A Validated Method for Urinary Cotinine Quantification Used to Classify Active and Environmental Tobacco Smoke Exposure

Author(s): Silvia Fustinoni, Laura Campo, Elisa Polledri, Rosa Mercadante, Laura Erspamer, Andrea Ranzi, Paolo Lauriola, Carlo Alberto Goldoni, PierAlberto Bertazzi

Journal Name: Current Analytical Chemistry

Volume 9 , Issue 3 , 2013


Become EABM
Become Reviewer
Call for Editor

Abstract:

The aims of this research were to develop and validate a simple, sensitive method to determine un-conjugated urinary cotinine (COT-U) levels and to investigate its ability to discriminate active and environmental tobacco smoke (ETS) exposure. For this assay, urine was diluted with water, cotinine-d3 was added as an internal standard, and the sample was separated by a C18 column and analysed by triple quadrupole mass spectrometry. The quantification limit was 0.1 μg/L, range of linearity was 0.1–4000 μg/L, intra- and inter-run precision were <10%, and accuracy was within 13% of the theoretical value. Investigation of the matrix effect showed that the internal standard controlled sources of bias. The assay was applied to 168 adults who classified themselves as non-smokers with (9.5%) or without (67.9%) ETS exposure, active smokers (20.2%), and those who did not report smoking information (2.4%). Median COT-U levels were 1.3, 0.6, 687, and 57 μg/L, respectively. Based on a critical evaluation of self-classification and COT-U levels, we proposed a 30- μg/L cut-off value to identify active smoking. The ability of COT-U levels to distinguish ETS exposure was evaluated among non-smokers, but a wide overlap between groups with and without ETS exposure prevented the identification of a reliable cut-off value. A 2-μg/L COT-U cut-off value correctly identified 95.4% of self-classified non-ETS exposure and 33.3% of self-classified ETS exposure. This method reliably measured a wide range of COT-U levels. The 30-μg/L cutoff value appropriately classified active tobacco smoke exposure, but the classification of ETS exposure needs further research.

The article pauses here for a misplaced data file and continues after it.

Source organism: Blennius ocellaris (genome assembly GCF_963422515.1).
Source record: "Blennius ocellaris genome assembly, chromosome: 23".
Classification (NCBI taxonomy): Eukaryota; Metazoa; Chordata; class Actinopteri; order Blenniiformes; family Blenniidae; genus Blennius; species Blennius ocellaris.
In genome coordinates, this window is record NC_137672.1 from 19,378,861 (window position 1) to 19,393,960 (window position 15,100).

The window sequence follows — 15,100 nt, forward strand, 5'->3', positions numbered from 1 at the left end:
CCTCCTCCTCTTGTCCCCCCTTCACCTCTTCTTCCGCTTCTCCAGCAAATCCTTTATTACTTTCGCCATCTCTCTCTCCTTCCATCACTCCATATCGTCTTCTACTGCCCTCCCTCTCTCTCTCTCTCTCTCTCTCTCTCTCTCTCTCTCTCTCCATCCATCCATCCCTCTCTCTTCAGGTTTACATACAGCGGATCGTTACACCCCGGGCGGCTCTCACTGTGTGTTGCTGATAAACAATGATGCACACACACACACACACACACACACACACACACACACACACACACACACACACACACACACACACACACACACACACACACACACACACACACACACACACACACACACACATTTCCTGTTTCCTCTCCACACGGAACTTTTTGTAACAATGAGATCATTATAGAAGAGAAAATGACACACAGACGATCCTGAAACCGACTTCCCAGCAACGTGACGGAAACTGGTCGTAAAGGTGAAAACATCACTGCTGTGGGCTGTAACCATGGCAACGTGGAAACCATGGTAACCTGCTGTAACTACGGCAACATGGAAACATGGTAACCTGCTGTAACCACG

Keywords: Active tobacco smoke, biomonitoring, environmental tobacco smoke, LC-MS/MS, urinary cotinine

Rights & PermissionsPrintExport Cite as

Article Details

VOLUME: 9
ISSUE: 3
Year: 2013
Published on: 11 April, 2013
Page: [447 - 456]
Pages: 10
DOI: 10.2174/1573411011309030014
Price: $65

Article Metrics

PDF: 16